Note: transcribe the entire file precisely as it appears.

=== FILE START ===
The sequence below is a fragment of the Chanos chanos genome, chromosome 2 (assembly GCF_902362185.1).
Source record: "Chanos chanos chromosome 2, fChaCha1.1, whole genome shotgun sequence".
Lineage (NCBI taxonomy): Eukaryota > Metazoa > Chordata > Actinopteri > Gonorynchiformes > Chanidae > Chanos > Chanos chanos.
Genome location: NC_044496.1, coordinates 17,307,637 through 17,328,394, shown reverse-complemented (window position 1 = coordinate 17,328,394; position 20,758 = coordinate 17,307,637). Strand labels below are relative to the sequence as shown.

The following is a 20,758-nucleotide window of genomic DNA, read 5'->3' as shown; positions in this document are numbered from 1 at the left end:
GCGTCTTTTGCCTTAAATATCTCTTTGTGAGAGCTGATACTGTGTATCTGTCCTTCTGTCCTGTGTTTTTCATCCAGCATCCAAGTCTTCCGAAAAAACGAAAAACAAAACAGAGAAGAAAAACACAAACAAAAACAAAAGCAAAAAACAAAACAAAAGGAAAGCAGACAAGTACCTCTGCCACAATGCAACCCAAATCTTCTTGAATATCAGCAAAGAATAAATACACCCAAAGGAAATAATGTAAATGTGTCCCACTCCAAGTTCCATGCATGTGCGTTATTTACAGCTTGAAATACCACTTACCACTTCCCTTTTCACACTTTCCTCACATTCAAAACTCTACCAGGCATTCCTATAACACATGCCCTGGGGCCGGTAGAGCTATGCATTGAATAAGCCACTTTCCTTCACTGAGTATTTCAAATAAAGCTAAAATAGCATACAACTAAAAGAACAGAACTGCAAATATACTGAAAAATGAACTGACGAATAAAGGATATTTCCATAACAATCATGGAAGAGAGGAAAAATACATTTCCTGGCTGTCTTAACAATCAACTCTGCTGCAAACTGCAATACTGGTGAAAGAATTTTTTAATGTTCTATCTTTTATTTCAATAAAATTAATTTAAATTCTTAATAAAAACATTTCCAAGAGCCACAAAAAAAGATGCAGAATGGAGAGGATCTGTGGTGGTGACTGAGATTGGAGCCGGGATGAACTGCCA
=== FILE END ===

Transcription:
The sequence below is a fragment of the Chanos chanos genome, chromosome 2 (assembly GCF_902362185.1).
Source record: "Chanos chanos chromosome 2, fChaCha1.1, whole genome shotgun sequence".
Lineage (NCBI taxonomy): Eukaryota > Metazoa > Chordata > Actinopteri > Gonorynchiformes > Chanidae > Chanos > Chanos chanos.
Genome location: NC_044496.1, coordinates 17,307,637 through 17,328,394, shown reverse-complemented (window position 1 = coordinate 17,328,394; position 20,758 = coordinate 17,307,637). Strand labels below are relative to the sequence as shown.

The following is a 20,758-nucleotide window of genomic DNA, read 5'->3' as shown; positions in this document are numbered from 1 at the left end:
GCGTCTTTTGCCTTAAATATCTCTTTGTGAGAGCTGATACTGTGTATCTGTCCTTCTGTCCTGTGTTTTTCATCCAGCATCCAAGTCTTCCGAAAAAACGAAAAACAAAACAGAGAAGAAAAACACAAACAAAAACAAAAGCAAAAAACAAAACAAAAGGAAAGCAGACAAGTACCTCTGCCACAATGCAACCCAAATCTTCTTGAATATCAGCAAAGAATAAATACACCCAAAGGAAATAATGTAAATGTGTCCCACTCCAAGTTCCATGCATGTGCGTTATTTACAGCTTGAAATACCACTTACCACTTCCCTTTTCACACTTTCCTCACATTCAAAACTCTACCAGGCATTCCTATAACACATGCCCTGGGGCCGGTAGAGCTATGCATTGAATAAGCCACTTTCCTTCACTGAGTATTTCAAATAAAGCTAAAATAGCATACAACTAAAAGAACAGAACTGCAAATATACTGAAAAATGAACTGACGAATAAAGGATATTTCCATAACAATCATGGAAGAGAGGAAAAATACATTTCCTGGCTGTCTTAACAATCAACTCTGCTGCAAACTGCAATACTGGTGAAAGAATTTTTTAATGTTCTATCTTTTATTTCAATAAAATTAATTTAAATTCTTAATAAAAACATTTCCAAGAGCCACAAAAAAAGATGCAGAATGGAGAGGATCTGTGGTGGTGACTGAGATTGGAGCCGGGATGAACTGCCA